Track events are split into sprint, middle distance, long distance and relay and different considerations are applied according to the disabilities of the athlete concerned. 

Partially sighted athletes can receive help from a guide runner who can give the athlete verbal instructions of what is coming up ahead.
The guide should be of a similar height to the athlete so that they are able to synchronise and match stride patterns as well as the movement of their arms.
It is important that the guide must have the capacity to run faster than the athlete which is why male guides are sometimes seen helping female visually impaired athletes.
Athletes and their guides are tethered together with non-stretchy material either by the wrist or by holding the material between their fingers.
Guides must stay within 50cm of their athletes at all times except during the final 10cm of the race and they must not cross the finish line before their athlete.
In distances up to 400m both the guide and athlete must use the starting blocks. In shorter distances only one guide may be used but in races 800m or longer two guides may be used and in marathons up to four are permitted. 

If the athlete requires mobility assistance, they can use a specially designed racing wheelchair. Racing wheelchairs (often costing more than $5,000 to purchase) have two large wheels in the back and one smaller wheel in the front and must be hand driven with no mechanical gears or levels being used to propel the chair. Male wheelchair racers typically reach 22-24mph and women reach 20-22mph. 

The distances offered for Paralympic athletes are as follow:

  • Sprints - 100m, 200m, 400m
  • Middle distance - 800m and 1,500m
  • Long distance - 5,000m and 10,000m
  • Relay - 4x100m and 4x400m

In relay events, each competitor completes an equal share of the total distance. Upon finishing their distance, they pass a baton onto the next athlete in their team (expect in wheel chair events when it is enough to touch the next team mate’s body instead).


As with track events guides are able to help visually impaired athletes during their field events. The guide is important here in helping to line the athlete up so that they don’t jump out of lane or throw the item out of the valid area.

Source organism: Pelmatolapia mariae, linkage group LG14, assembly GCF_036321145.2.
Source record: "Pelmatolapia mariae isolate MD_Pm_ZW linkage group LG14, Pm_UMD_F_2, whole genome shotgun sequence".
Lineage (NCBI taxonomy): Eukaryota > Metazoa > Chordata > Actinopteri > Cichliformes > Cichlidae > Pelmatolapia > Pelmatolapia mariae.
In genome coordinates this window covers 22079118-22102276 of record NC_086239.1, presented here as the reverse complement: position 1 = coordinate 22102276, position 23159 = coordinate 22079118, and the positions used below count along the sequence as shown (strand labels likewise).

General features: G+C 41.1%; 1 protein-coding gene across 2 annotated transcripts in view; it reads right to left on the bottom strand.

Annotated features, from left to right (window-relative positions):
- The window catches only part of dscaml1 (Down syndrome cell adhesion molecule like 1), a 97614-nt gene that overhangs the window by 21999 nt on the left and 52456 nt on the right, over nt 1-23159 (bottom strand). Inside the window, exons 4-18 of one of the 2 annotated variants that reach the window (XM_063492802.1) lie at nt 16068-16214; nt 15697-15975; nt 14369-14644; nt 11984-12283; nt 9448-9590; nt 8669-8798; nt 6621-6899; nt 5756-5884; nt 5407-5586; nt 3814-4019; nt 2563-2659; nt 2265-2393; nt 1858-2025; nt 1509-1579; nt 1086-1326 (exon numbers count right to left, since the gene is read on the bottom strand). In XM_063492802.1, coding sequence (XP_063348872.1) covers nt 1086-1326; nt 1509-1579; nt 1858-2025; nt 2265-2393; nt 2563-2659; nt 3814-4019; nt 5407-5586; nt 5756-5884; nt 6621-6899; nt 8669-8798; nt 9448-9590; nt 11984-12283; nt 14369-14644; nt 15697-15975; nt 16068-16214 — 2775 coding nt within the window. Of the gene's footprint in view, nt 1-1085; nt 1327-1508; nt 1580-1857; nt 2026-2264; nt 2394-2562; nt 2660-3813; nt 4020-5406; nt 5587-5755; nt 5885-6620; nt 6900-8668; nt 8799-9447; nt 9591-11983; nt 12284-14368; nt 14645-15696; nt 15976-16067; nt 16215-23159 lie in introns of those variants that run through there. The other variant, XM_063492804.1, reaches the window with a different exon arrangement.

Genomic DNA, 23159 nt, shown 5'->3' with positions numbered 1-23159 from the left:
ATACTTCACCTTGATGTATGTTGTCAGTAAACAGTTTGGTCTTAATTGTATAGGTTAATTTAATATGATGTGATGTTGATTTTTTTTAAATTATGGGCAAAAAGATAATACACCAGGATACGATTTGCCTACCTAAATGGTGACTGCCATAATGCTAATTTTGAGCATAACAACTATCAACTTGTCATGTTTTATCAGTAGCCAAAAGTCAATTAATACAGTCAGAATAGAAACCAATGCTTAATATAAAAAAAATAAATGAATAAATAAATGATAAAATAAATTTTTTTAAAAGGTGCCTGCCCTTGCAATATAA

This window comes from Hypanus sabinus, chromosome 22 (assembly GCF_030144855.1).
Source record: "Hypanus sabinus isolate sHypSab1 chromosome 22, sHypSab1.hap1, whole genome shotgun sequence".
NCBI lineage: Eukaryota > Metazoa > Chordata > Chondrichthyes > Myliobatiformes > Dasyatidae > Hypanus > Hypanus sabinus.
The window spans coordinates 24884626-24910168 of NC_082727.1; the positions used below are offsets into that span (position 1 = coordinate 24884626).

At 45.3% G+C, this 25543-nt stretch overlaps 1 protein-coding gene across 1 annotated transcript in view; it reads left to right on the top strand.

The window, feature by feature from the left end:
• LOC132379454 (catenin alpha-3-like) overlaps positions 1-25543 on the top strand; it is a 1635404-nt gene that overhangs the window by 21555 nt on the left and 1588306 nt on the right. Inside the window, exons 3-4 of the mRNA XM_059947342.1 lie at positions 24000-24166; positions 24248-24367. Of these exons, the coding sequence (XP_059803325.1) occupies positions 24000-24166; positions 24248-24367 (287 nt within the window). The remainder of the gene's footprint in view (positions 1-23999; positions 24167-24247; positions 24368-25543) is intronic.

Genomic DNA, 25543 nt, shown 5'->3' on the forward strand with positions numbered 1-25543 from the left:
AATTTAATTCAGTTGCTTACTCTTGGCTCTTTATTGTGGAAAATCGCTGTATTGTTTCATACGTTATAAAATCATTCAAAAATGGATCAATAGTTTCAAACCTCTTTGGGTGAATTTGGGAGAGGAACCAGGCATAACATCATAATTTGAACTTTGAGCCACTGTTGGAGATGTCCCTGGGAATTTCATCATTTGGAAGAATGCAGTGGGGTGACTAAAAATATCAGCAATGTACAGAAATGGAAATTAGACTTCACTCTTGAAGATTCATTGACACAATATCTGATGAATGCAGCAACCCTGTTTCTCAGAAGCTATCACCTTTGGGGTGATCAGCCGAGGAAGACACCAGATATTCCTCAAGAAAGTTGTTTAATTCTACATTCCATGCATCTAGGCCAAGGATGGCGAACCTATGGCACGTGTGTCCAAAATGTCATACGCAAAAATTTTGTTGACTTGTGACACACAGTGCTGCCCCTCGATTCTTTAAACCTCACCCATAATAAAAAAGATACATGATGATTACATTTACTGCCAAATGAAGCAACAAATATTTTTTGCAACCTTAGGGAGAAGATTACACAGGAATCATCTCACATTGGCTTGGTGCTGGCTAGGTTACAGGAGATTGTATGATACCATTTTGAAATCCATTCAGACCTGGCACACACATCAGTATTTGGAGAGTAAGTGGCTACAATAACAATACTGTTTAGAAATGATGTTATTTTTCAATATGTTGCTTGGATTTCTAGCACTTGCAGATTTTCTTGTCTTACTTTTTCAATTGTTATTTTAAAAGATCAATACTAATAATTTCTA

The different types of jumps that are offered are the same as for non-disabled athletes and are as follows:

  • High Jump
  • Long jump
  • Triple jump 

For the long jump and triple jump the landing area must be made out of cinders or grass so that an imprint is made when the athlete lands which can be used to measure the distance travelled in the jump. The athlete that travels the furthest distance is declared the winner.  

Club throw 

Athletes compete in the club throw by either sitting in their wheelchair or on a platform. The club is held at neck or head in one hand and thrown towards the landing section with the furthest throw being declared the winner. The club may be thrown either from facing the landing section or from facing backward and throwing overhead. The end of the club closest to the throwing line is used to measure the distance of the throw. 

The club is made out of wood (apart from the metal end) and must be between 35–39cm long and weigh between 402-422g. 

The club throw is the most dangerous event for officials and so it is often loudly announced when the club will be passed to the athlete as well as when it is safe for the athlete to make their throw.


The discus is a round smooth item which can be either solid or hollow but is be made out of wood and can weigh up to 2kg. The discus is raised in the middle (approximately 45mm in height) but must evenly taper downwards in a straight-line from the middle so that the edges are between 12-13mm wide. 

The discus must be thrown from within a U shaped netted enclose or cage which is designed to ensure the safety of spectators and other athletes. The cage needs to be designed to ensure the discus will not rebound or ricochet back towards the athlete if the throw is released at the wrong time. 

If a valid throw is made a white flag will be shown, however a red flag will be shown if it is deemed a failure.

Once the discus has been thrown, a judge places a marker at the point from which the trial is to be measured. If the discus has landed outside of a valid area the closest judge will indicate this by holding their arm outstretched.


The javelin is a long thin implement that is made up of a solid or hollow shaft, a sharp pointed metal head and a cord grip of uniform thickness. The javelin is held by the grip with one hand and thrown over the shoulder or upper part of the throwing arm into the landing area.  A throw is only valid if the metal head hits the ground first. All valid throws are measured and the athlete who managed to throw the javelin the furthest is declared the winner.